What is the theology of confirmation? what does it do to the person?
Confirmation is the sacrament of Pentecost–it is the strengthening in the Holy Spirit so that we can profess our faith publicly.
It also makes us soldiers of Christ, as St. Robert Bellarmine explains here:
The sacrament of our Confirmation does not bestow the gift of tongues nor the gift of miracles, since these were necessary, not for the advantage and perfection of the, Apostles themselves, but for the conversion of the infidels. But it bestows the gifts of spiritual wisdom and of charity, which is “patient and kind;” and as a sign of this most rare and yet most precious virtue of patience, the Bishop gives the person about to be confirmed a slight blow, that he may remember he now becomes a soldier of Christ, not to strike, but to endure; not to do injuries to others, but to bear them. In the Christian warfare, he fights not against visible but invisible enemies; for thus did Christ our great commander fight and conquer, who being nailed to the cross, conquered the infernal powers; thus did the Apostles fight, only just confirmed, for being severely scourged in the council of the Jews, they went forth “rejoicing that they were accounted worthy to suffer reproach for the name of Jesus.” The grace of Confirmation then effects this, that when a man is unjustly injured, he should not think of revenge, but rejoice that he suffered reproach unjustly.
The whole chapter on Confirmation in this book is helpful. The CCC is too of course.
In a nut shell, from the CCC:
1285 Baptism, the Eucharist, and the sacrament of Confirmation together constitute the “sacraments of Christian initiation,” whose unity must be safeguarded. It must be explained to the faithful that the reception of the sacrament of Confirmation is necessary for the completion of baptismal grace.89 For "by the sacrament of Confirmation, [the baptized] are more perfectly bound to the Church and are enriched with a special strength of the Holy Spirit. Hence they are, as true witnesses of Christ, more strictly obliged to spread and defend the faith by word and deed."90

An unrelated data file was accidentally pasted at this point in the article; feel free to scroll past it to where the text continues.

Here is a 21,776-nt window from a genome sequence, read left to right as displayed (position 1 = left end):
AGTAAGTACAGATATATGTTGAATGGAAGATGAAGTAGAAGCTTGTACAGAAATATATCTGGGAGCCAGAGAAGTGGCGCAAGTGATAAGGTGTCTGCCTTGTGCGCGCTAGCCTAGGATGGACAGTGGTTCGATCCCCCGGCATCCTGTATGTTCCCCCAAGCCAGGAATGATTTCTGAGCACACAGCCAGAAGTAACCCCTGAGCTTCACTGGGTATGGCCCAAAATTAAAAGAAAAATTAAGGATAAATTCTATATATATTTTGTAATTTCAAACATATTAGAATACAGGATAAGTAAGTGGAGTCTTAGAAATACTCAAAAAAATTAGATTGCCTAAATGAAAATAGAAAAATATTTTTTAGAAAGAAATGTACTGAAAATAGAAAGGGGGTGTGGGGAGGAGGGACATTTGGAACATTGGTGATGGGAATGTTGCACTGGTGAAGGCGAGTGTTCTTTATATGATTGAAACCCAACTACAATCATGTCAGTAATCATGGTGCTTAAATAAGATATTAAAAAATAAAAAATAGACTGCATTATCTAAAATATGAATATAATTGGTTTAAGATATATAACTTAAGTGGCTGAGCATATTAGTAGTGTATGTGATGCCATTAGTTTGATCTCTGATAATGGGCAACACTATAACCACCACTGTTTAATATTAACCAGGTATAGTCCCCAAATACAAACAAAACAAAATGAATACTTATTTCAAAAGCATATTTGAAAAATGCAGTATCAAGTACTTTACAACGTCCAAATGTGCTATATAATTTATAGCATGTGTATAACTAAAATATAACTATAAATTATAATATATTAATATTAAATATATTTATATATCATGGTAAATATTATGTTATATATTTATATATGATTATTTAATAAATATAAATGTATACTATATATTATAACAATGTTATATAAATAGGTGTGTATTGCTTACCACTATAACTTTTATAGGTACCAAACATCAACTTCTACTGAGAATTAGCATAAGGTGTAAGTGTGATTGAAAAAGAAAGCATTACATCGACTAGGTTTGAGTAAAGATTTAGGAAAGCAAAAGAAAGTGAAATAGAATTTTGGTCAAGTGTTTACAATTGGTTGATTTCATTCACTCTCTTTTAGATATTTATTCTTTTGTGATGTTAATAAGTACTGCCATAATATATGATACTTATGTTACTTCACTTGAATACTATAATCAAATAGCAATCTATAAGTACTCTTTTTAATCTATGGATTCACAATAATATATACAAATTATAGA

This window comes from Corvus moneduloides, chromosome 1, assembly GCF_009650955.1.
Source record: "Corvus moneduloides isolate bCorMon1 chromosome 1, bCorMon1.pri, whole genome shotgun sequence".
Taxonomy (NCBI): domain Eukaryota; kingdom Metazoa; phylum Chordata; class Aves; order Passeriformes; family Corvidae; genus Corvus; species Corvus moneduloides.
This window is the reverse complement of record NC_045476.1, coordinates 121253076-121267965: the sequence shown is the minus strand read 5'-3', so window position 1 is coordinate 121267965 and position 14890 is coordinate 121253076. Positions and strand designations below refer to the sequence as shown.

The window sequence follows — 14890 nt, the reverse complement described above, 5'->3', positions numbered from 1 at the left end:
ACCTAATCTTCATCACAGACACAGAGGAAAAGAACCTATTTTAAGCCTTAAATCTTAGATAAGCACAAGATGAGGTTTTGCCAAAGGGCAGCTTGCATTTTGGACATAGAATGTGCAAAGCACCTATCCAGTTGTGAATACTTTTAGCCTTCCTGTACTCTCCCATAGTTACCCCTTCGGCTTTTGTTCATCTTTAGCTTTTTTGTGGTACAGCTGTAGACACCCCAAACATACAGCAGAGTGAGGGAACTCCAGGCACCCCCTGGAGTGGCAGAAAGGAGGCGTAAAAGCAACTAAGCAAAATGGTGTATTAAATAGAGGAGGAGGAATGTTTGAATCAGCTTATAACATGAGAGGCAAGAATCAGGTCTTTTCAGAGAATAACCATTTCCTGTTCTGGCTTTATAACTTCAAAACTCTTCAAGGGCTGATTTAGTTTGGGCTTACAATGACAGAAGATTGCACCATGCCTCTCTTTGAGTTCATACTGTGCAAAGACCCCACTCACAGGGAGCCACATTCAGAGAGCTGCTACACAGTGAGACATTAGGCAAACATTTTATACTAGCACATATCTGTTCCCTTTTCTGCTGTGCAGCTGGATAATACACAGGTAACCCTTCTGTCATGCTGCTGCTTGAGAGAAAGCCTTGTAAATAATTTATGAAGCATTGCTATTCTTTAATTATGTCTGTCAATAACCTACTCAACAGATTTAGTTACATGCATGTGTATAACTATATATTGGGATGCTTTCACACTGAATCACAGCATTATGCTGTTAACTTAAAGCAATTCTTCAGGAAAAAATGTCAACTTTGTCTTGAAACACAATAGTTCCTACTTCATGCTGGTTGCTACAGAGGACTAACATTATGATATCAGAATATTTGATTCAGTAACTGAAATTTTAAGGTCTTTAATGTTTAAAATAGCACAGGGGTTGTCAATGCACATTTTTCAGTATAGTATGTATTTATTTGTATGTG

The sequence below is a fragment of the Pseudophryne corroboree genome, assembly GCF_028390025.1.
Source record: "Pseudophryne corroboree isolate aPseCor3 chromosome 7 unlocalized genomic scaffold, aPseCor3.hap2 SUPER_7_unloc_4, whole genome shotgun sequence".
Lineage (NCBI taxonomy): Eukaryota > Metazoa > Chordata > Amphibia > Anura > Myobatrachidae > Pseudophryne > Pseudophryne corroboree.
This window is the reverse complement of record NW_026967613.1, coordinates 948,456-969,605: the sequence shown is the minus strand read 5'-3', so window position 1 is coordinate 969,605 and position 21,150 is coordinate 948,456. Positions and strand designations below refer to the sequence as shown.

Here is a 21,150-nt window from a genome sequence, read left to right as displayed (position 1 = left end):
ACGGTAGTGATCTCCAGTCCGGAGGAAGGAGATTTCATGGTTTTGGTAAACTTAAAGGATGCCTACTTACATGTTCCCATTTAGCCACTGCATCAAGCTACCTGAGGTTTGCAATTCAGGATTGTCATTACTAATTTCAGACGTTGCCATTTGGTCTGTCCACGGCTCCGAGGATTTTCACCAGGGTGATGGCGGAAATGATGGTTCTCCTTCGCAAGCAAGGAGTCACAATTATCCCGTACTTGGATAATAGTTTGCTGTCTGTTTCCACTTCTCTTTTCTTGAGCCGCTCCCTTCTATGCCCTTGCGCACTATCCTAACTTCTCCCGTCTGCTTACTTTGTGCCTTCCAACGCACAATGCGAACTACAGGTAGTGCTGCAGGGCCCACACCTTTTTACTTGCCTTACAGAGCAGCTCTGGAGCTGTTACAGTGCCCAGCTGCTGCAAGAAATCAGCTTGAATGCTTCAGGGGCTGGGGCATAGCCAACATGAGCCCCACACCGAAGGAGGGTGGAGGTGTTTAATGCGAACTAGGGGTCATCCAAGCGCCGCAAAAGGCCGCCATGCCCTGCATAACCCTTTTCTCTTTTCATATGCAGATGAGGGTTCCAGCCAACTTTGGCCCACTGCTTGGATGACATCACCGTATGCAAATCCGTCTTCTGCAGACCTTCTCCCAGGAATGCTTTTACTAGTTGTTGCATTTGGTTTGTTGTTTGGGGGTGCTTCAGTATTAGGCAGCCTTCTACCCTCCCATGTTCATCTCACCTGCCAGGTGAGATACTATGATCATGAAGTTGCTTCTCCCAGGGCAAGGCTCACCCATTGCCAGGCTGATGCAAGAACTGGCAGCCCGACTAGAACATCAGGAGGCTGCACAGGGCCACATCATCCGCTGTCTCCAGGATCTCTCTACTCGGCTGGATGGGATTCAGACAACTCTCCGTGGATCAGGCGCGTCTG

Have you started RCIA yet
To increase Sanctifying Grace in the soul of the recipient.
I can’t explain the theology of the sacrament, but I think a practical purpose it serves is that a person has developed a personal knowledge of the faith and practice.
I also can’t say that it corresponds to the Jewish bar/bat mitzvah ceremony, but I think it does. In either case, I think the confirmand should have a solid understanding of their faith.
When I was confirmed my knowledge on the faith and practice was practically nonexistent.
The short answer is: “to complete Christian Initiation.” Various theological reasons are given, depending upon the age of the confirmandi. The most common is, “to seal the person with the gift of the Holy Spirit to share the Good News of Jesus.”
In the earliest days, the Sacraments of Initiation were all receive together.
Over time, in the West, Confirmation (Chrismation) became separated in time from Baptism. First Communion also became separated in time from Baptism.
At various times in Church history Confirmation has been received BEFORE First Communion and, more typically now, after First Communion.
The most typical time is 8th grade, but some bishops are confirming in 11th or 12th grade.
RCIA restored the original (and best) model - giving all the sacraments of initiation together at the same time.
In the East, this has always been, and still is today: A baby is baptized, chrismated and receives a drop of Christ’s blood from the priest’s finger. All together, all at the same time.
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